I like how Kiehl’s spotlights their bestsellers with actual customer quotes in my photo below. The top ten is great suggestive selling. Plus, we’re always interested in knowing what’s trending.
Not every display will produce conversions, but they should slow the customer down, at least long enough for your professional greeting (hint, it’s not"How are you today?").
When looking for how to merchandise your store, remember your shopper’s journey is first to discover, then to compare options, and finally to acquire. The better you can slow down shoppers’ eyes, the more they’ll discover additional items than the ones they originally came in to purchase.
Research has shown that when shoppersfeelnothing, theydonothing. They default into I don’t caremode and fall back to price, convenience, and a distaste for theworkinvolved in shopping.Great displays can change that…but only if you’re creative.
Notice the difference between this shoe display...
Just two simple signs let us get the idea these are walking shoes built for the weatherwithoutscreaming price. The few seconds it takes you to read the signs creatively stops you.
Clayton Christensen in his bookThe "Innovators DNA"notes five key behaviors that optimize your brain for discovery:
I witnessed two young women who spent the better part of an hour using an app to place pig ear stickers on photos they had taken on their smartphones. Giggling, they were talking about howcreativetheir Instagram filter was.
That’s not creativity. But where will younger employees learn to nurture their creativity in a world of pig noses in pictures?
If you make it your store, then you will let them discover their imagination, and that will keep them involved in your business. They’ll feel more confident, and turnover will be lower.
I love this Sight For Sore Eyes store in Los Gatos. If I remember correctly, the owner’s son, a physics major, came up with this creative window below.
All the elements are there: well-lit curated product, props of appropriate size, a limited color palette, and creative signage that feels like something fromHighlights.
Whenwe don’t listen to that small creative voice, "What if we?"it dies, shrivels, and vanishes. And you end up with displays like this …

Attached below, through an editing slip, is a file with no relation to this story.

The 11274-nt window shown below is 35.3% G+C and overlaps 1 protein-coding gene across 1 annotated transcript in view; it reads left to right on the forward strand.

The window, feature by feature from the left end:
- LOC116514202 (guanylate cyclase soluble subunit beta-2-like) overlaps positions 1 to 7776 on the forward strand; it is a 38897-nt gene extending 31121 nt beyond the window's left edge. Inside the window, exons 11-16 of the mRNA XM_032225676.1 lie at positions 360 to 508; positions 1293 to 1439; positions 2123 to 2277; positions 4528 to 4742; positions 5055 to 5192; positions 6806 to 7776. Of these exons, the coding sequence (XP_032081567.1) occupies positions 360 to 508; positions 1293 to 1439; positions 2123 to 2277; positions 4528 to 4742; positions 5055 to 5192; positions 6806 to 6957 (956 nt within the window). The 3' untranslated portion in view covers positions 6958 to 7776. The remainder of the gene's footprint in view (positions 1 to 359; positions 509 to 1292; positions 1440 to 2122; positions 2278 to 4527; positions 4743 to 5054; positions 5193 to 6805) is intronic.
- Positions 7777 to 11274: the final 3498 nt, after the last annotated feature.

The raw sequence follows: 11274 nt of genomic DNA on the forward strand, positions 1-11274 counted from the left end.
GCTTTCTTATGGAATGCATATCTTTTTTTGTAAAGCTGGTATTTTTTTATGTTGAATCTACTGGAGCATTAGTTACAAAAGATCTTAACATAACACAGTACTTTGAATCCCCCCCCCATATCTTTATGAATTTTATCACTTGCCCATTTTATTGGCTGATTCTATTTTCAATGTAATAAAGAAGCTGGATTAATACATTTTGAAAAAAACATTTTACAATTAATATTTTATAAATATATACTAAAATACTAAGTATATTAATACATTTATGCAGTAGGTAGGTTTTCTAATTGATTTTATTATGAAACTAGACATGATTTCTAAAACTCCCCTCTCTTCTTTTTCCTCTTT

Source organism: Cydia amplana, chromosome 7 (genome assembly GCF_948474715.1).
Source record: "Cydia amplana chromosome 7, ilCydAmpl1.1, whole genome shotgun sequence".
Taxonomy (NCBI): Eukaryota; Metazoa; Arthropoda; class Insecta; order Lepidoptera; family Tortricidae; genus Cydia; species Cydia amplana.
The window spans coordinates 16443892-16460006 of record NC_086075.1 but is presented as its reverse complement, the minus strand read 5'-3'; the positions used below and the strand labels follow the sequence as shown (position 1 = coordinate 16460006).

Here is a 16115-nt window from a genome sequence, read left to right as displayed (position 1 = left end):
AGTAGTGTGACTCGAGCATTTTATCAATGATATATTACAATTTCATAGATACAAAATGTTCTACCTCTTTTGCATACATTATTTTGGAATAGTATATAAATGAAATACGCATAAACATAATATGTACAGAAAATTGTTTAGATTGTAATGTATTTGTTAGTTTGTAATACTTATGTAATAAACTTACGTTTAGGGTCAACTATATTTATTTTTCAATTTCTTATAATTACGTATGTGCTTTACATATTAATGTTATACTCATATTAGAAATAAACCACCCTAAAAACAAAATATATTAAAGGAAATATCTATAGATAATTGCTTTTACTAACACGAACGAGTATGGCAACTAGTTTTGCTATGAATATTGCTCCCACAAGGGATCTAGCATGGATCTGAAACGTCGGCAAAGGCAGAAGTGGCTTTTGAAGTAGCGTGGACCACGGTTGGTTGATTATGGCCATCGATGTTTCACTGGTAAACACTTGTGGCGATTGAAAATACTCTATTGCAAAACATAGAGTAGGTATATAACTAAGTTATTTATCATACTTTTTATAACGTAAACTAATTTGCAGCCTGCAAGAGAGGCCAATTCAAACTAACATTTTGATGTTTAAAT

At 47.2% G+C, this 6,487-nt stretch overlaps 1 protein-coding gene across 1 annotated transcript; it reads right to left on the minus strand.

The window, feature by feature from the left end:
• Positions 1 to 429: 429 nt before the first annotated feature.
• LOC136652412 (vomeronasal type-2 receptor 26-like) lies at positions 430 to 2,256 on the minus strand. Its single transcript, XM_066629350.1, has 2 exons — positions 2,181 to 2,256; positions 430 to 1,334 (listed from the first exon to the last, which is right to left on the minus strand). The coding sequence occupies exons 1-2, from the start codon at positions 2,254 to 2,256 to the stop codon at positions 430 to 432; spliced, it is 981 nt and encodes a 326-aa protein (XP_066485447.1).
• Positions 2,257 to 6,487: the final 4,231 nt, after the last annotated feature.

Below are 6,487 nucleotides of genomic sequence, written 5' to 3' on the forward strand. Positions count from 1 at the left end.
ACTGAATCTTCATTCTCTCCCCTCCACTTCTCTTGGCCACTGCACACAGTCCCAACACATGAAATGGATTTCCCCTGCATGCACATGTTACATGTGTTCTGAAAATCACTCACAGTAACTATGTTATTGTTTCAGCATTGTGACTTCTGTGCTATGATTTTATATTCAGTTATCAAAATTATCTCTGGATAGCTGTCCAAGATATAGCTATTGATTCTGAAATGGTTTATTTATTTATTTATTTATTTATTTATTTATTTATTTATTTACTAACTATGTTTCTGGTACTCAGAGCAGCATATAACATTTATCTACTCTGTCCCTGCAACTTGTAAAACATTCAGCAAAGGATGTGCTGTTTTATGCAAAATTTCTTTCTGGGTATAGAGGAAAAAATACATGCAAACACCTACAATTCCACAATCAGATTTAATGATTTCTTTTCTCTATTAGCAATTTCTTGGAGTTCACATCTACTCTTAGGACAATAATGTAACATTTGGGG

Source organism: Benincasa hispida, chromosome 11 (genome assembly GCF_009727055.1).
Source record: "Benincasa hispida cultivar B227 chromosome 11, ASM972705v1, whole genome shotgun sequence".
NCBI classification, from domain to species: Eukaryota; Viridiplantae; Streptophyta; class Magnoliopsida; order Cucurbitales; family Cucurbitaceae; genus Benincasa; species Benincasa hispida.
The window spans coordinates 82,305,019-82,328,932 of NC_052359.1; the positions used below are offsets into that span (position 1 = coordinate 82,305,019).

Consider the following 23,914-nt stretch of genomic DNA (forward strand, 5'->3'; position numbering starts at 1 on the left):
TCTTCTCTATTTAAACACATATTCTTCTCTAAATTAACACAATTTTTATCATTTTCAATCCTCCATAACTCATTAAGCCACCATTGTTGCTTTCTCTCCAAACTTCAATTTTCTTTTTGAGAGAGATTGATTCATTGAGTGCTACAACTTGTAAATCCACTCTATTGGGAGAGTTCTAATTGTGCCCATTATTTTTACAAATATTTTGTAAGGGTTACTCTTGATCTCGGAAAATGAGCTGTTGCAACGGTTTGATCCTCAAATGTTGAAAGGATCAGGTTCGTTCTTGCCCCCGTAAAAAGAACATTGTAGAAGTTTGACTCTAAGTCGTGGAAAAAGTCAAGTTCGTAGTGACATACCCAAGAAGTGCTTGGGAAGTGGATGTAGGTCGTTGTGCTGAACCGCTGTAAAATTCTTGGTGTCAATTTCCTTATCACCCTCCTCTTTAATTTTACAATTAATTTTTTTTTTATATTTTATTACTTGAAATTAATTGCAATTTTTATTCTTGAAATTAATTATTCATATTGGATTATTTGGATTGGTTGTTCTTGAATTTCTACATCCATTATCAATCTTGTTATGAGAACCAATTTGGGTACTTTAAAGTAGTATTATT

Creativity is a practice; once youknowthe problem and constraints, you can look for creative answers.
Outside of sales training, nowhere is the creative spirit more needed than how you display merchandise in a retail store.
I’m not talking about someone who can spend hours filling up a window with merchandise leading to a cluttered and confusing space. The kind of creativity I'm talking about here is not in the eye of the beholder...
Let me be very clear...
That’s why a great display focuses the shoppers’ attention and gets them to consider buying something.
Take a look at how this retailer made small items pop.
Creativity led them to make or buy these small shelves to showcase on a display wall; otherwise, the items would have been lost on a table or case.
Unfortunately, below is the type of signage and visual merchandising we see too often to address the challenge of moving product; summer bug spray next to the winter salt in January.
You can’t just wing it.
See also, [Pics] Steal These 9 Visual Merchandising and Store Ideas
There are several technological advancements in retail right now that let machines do some of the tasks humans used to perform. And the trend is only going to continue.
But creativity and imagination are still in the domain of humanity.
Use your imagination and nurture your employees to solve the problem of getting customers to stop and consider your products with better displays at your brick-and-mortar store.
Oh, and don't forget, angle your fixtures, so customers see more merchandise, not just end caps.
For more on merchandising, snag a copy of my book.